Most underrated in 2023: President Biden

America is heading towards a presidential election between a candidate facing nearly 100 criminal charges and another that has delivered unprecedented and, given the shocks of Covid and Putin’s war, unexpected economic strength.

It should be a no brainer that the latter will win. By a landslide. And yet the polls suggest otherwise and nervousness – Democratic (as in the party) and democratic (as in the political system) – is pervasive.

When Americans vote, Democrats win. In the 2022 midterms, Democrats won by larger margins than in the 2020 presidential election in Arizona, Colorado, Georgia, Michigan, Minnesota, New Hampshire, and Pennsylvania — all battleground states. Democrats also performed strongly in 2023: flipping a Supreme Court seat in Wisconsin; defeating a six-week abortion ban in Ohio; and keeping the Virginia state house.

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The Uncuts: 2022 Political Awards (Part I)

30/12/2022, 10:33:03 PM

Labour frontbencher of the year: Rachel Reeves

The numbers speak for themselves. At the end of 2021 Rachel Reeves trailed Rishi Sunak in Yougov’s tracker on who would make the best chancellor by almost 20 points, 11% to 30%. Now she is in a statistical tie with the current Tory chancellor, Jeremy Hunt who is on 19% versus 17% for Rachel Reeves.

Clearly the Conservatives have played the leading role in detonating their reputation for economic competence, but how many times have Labour shadow chancellor’s fluffed the opportunity when Tory incumbents have stumbled? Not Rachel Reeves.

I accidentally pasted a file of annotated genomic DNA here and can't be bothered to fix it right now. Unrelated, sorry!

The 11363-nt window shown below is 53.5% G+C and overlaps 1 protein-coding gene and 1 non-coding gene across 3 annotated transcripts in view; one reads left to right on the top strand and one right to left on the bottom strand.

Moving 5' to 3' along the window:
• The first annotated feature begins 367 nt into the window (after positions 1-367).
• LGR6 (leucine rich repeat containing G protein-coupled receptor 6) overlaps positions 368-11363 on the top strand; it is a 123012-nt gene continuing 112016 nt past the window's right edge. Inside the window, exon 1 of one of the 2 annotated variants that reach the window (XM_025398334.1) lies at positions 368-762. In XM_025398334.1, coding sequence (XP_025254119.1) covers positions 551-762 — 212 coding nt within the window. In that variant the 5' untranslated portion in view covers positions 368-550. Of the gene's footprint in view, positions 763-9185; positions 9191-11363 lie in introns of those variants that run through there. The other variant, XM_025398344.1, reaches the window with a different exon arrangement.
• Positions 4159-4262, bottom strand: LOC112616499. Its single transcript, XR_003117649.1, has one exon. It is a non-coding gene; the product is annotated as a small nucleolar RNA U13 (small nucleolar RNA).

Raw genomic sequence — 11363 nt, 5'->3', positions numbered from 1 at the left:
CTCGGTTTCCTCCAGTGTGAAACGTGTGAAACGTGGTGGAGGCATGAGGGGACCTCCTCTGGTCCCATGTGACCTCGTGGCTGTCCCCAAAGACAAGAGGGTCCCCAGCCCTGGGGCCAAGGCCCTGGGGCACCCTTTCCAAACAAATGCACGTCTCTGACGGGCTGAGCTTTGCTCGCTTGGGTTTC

Her tenure in 2022 has been synonymous with three changes in how Labour makes its economic case.

First, there is now internal self-control on spending. A shadow minister recently summarised the situation to Uncut, “I wouldn’t dare fly a kite about spending in a briefing or make a speech, that’s not how we work any more.” Not since the days of Gordon Brown as shadow chancellor in the mid-90s and the iron grip of his economic secretariat has a Labour opposition been so disciplined.

Second, Labour is developing self-contained policy initiatives – where revenue raising and spending are balanced – that target Tory fault lines. The windfall tax is just one example where Labour moved early, announced the policy with the government ultimately capitulating, but not before it had repeatedly aired its splits on the issue. This fusion of economics and politics is the essence of successful opposition. David Cameron and George Osborne did it very well (see the 2007 election that never was, following Osborne’s announcement on taking most people out of inheritance tax) and needless to say Tony Blair and Gordon Brown ran the Tories ragged with this approach.

Third, when Labour has had to respond to Tory economic announcements, reversals and general chaos, Rachel Reeves has been more than equal to the task. Her speeches have been authoritative with the right soundbite for the news clips. The rise in Labour confidence in the House of Commons over the year has been evident and the media reporting describes a party that has real momentum on the economy.

Rachel Reeves is Uncut’s frontbencher of the year for the herculean achievement of making Labour competitive again on the economy. More needs to done but after years – well over a decade – of utterly abysmal ratings and constantly trailing the Tories by double digits, the party has solid grounds for optimism heading into 2023.

International politician of the year: Joe Biden

With the catastrophic collapse of Xi’s “zero Covid” strategy and Ukraine’s defiant refusal to welcome Putin, 2022 was a year in which reality caught up with autocrats. Macron and Lula also beat Le Pen and Bolsanaro. But, alas, Italy now has its most right-wing government since World War II and Israel has its most extreme government ever.

The global battle for democracy and democratic values persists. With America being foundational.